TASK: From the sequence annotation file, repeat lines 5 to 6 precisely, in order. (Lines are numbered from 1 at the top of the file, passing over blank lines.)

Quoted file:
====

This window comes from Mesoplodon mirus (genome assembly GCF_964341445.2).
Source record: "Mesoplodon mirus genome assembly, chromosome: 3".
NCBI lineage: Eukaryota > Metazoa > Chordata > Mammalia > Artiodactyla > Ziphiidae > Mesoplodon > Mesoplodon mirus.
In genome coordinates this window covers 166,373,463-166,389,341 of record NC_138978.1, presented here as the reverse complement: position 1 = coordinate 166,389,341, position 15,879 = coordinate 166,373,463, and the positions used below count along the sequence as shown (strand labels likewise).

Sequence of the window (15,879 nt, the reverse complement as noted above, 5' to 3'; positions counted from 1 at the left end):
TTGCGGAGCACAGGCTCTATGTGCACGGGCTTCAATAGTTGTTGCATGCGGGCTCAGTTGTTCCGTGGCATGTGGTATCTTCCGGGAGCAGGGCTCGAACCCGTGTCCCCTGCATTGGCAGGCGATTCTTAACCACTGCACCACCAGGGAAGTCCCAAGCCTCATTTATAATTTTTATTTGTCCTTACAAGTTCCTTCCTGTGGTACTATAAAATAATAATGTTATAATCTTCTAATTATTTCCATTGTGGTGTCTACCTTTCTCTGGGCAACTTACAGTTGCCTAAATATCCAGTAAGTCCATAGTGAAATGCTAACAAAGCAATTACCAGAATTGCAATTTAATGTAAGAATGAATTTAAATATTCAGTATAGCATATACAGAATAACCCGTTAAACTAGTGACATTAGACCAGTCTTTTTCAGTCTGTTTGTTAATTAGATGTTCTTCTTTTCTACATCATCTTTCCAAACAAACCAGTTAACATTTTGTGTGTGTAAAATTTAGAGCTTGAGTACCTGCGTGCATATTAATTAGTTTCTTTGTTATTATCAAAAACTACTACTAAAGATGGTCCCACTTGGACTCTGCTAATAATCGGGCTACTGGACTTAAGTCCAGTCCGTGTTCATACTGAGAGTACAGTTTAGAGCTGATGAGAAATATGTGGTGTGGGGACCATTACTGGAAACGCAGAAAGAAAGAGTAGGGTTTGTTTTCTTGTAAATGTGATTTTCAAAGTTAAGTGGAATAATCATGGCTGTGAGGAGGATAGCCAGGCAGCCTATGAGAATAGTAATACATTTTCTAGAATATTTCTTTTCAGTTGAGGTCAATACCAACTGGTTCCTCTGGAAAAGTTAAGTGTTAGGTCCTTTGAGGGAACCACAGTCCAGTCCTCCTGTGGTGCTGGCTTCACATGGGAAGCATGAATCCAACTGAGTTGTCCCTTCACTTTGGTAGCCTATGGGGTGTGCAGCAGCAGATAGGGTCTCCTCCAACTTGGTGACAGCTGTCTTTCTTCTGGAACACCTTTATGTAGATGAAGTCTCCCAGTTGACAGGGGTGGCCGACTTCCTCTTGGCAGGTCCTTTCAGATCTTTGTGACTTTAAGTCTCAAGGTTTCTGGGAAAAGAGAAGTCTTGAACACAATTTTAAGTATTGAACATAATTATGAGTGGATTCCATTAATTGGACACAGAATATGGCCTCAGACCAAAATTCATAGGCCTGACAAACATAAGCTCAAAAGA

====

Sequence of the window (15,879 nt, the reverse complement as noted above, 5' to 3'; positions counted from 1 at the left end):
TTGCGGAGCACAGGCTCTATGTGCACGGGCTTCAATAGTTGTTGCATGCGGGCTCAGTTGTTCCGTGGCATGTGGTATCTTCCGGGAGCAGGGCTCGAACCCGTGTCCCCTGCATTGGCAGGCGATTCTTAACCACTGCACCACCAGGGAAGTCCCAAGCCTCATTTATAATTTTTATTTGTCCTTACAAGTTCCTTCCTGTGGTACTATAAAATAATAATGTTATAATCTTCTAATTATTTCCATTGTGGTGTCTACCTTTCTCTGGGCAACTTACAGTTGCCTAAATATCCAGTAAGTCCATAGTGAAATGCTAACAAAGCAATTACCAGAATTGCAATTTAATGTAAGAATGAATTTAAATATTCAGTATAGCATATACAGAATAACCCGTTAAACTAGTGACATTAGACCAGTCTTTTTCAGTCTGTTTGTTAATTAGATGTTCTTCTTTTCTACATCATCTTTCCAAACAAACCAGTTAACATTTTGTGTGTGTAAAATTTAGAGCTTGAGTACCTGCGTGCATATTAATTAGTTTCTTTGTTATTATCAAAAACTACTACTAAAGATGGTCCCACTTGGACTCTGCTAATAATCGGGCTACTGGACTTAAGTCCAGTCCGTGTTCATACTGAGAGTACAGTTTAGAGCTGATGAGAAATATGTGGTGTGGGGACCATTACTGGAAACGCAGAAAGAAAGAGTAGGGTTTGTTTTCTTGTAAATGTGATTTTCAAAGTTAAGTGGAATAATCATGGCTGTGAGGAGGATAGCCAGGCAGCCTATGAGAATAGTAATACATTTTCTAGAATATTTCTTTTCAGTTGAGGTCAATACCAACTGGTTCCTCTGGAAAAGTTAAGTGTTAGGTCCTTTGAGGGAACCACAGTCCAGTCCTCCTGTGGTGCTGGCTTCACATGGGAAGCATGAATCCAACTGAGTTGTCCCTTCACTTTGGTAGCCTATGGGGTGTGCAGCAGCAGATAGGGTCTCCTCCAACTTGGTGACAGCTGTCTTTCTTCTGGAACACCTTTATGTAGATGAAGTCTCCCAGTTGACAGGGGTGGCCGACTTCCTCTTGGCAGGTCCTTTCAGATCTTTGTGACTTTAAGTCTCAAGGTTTCTGGGAAAAGAGAAGTCTTGAACACAATTTTAAGTATTGAACATAATTATGAGTGGATTCCATTAATTGGACACAGAATATGGCCTCAGACCAAAATTCATAGGCCTGACAAACATAAGCTCAAAAGA